Sharing is caring… but on the internet, sharing can also be tricky! When we post something, we have to look at the forest and not just the trees. Doxxers usually start with one or two pieces of relatively innocent or public information, but by connecting the dots between those pieces they can build a frighteningly detailed picture of an individual. 

Seemingly innocuous details can be pieced together into a much more personal profile when collected and leveraged to learn more. As one example, your wish list/wedding registry makes it easy for friends and family to get you gifts that you actually want, but could also be used to find out products/services you’re interested in as pretext (setting the scene) of a conversation or phishing email trying to gather more. You may have Google Alerts set up for your name (a great idea!), but this may not flag text in scanned documents such as school yearbooks, newspapers and other digitized paper records available online.  

If the above sounds scary – don’t panic! Your first step in this auto-dox is going to be brainstorming as much personally identifying information (PII) shared online as possible. I suggest doing this either in a secure note or longhand. The goal is to write down all of the accounts/addresses/phone numbers that come to mind, as these are some of the top things that attackers will try to gather in their search. Start your list here: 

  • Your name: This can be your real name, as well as any other names you go by in public like a writing pseudonym, nickname, or stage name.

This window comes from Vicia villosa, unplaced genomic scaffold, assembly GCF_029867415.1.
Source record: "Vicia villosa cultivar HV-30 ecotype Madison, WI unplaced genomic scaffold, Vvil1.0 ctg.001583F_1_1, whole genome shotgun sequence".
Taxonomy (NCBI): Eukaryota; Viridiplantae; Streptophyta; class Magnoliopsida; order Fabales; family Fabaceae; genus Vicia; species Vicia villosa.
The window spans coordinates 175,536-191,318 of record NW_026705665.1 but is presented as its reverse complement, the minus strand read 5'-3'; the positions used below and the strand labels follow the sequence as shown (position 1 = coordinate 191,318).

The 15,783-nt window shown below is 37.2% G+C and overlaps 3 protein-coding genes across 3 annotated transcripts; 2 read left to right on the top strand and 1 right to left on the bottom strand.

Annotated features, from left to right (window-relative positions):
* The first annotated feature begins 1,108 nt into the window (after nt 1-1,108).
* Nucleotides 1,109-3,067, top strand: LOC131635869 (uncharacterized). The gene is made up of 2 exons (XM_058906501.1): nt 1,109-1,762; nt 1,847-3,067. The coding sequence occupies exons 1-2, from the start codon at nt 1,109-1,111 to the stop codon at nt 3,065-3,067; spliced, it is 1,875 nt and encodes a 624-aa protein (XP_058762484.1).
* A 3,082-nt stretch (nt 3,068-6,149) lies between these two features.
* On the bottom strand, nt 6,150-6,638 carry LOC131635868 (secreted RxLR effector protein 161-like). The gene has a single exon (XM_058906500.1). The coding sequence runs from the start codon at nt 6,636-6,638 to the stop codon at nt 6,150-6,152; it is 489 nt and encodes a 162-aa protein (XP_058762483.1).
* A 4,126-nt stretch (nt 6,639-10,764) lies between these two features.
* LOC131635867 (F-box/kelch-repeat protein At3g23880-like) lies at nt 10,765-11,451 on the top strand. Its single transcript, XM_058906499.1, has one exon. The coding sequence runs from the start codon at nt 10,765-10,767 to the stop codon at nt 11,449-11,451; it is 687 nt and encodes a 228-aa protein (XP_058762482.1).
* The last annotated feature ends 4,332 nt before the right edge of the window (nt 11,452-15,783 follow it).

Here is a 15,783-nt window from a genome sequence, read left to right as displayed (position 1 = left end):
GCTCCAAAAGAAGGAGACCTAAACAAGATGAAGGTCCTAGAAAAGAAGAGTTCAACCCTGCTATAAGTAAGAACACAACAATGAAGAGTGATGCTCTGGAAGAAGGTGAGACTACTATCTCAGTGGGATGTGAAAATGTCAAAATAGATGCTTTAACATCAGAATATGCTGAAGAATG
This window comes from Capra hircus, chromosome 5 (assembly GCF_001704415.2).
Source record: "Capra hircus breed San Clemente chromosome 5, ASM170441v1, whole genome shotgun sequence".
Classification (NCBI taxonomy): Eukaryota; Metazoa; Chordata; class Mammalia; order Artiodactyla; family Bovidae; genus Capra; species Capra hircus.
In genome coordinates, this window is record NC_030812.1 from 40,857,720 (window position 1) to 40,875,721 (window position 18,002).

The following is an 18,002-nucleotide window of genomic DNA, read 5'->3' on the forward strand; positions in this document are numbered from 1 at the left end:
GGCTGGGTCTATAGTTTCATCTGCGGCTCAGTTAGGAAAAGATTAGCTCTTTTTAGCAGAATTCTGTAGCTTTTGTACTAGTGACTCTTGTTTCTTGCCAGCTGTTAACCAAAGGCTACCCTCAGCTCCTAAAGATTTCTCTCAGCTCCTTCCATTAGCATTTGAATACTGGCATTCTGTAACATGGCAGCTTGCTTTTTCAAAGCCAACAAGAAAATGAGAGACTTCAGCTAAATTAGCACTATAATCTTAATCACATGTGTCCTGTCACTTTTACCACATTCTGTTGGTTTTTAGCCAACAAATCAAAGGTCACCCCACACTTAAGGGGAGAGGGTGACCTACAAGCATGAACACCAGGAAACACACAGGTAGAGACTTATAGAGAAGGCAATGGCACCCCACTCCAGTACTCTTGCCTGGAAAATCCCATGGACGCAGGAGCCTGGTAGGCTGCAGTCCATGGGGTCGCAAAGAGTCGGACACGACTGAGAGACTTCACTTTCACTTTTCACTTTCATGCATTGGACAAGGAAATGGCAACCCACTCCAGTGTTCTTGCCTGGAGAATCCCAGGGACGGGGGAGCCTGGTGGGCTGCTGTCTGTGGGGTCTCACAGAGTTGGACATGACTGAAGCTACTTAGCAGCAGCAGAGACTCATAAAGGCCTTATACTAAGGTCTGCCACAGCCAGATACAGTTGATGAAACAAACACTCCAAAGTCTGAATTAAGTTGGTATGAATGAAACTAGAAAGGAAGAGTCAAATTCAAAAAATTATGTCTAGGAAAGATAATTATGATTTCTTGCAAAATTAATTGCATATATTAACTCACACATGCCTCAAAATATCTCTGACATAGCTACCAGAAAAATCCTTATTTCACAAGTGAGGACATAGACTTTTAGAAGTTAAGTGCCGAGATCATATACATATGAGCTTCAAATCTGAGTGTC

• Your phone number(s): Many social media networks let you look up friends through your contact book or by their phone number, and many other legitimate websites  will use simple verification of your phone number as a way to prove your identity. An attacker can take advantage of both of these things. Don’t forget work numbers or old phone numbers! 
  • Your email address(es): This is the other main way to look up contacts on social media, and for most people it’s also the strongest common link between accounts. If you use a school or work email, there’s also a good chance it also contains part or all of your real name (like “first.lastname@school.edu”). 
  • Your social media: We share a ton on social media, and even if you’re careful about not sharing your real name or location, other information like where you go to school/work, what groups you’re a member of, who your friends are, and what you’re interested in can all help paint a picture of who you are. 
  • Your location: Previous and current home addresses are often used to verify identity even though many can be found online, so we’re going to use some free “data scraping” tools in our research to see what information is accessible. These sites collect public information like birth, death, and marriage records and make them searchable. There’s a good chance that there’s more than one person with your name unless it’s very unique, so these sites will usually let you add more information like a city, state or ZIP code to narrow down results. 
  • Your selfies and avatars: Sometimes getting access to private photos (especially sexytime pics) is the end goal of doxxing, but it can also be one of the ways to link different accounts. For example: Do you have your Facebook photos linked to your Tinder profile? Someone could use a reverse image search or site like TinEye.com to see where else you’ve shared the same pic. Newer sites like pimeyes.com even provide “fuzzy” search tools, where one photo of a person’s face can be used as a search for other, DIFFERENT photos of that person.  


Email addresses are an especially juicy target for someone trying to locate you, because most people only use one personal and maaaybe a second school or work email account. Those accounts are tied to all our other online identities and often double as our username for logging in.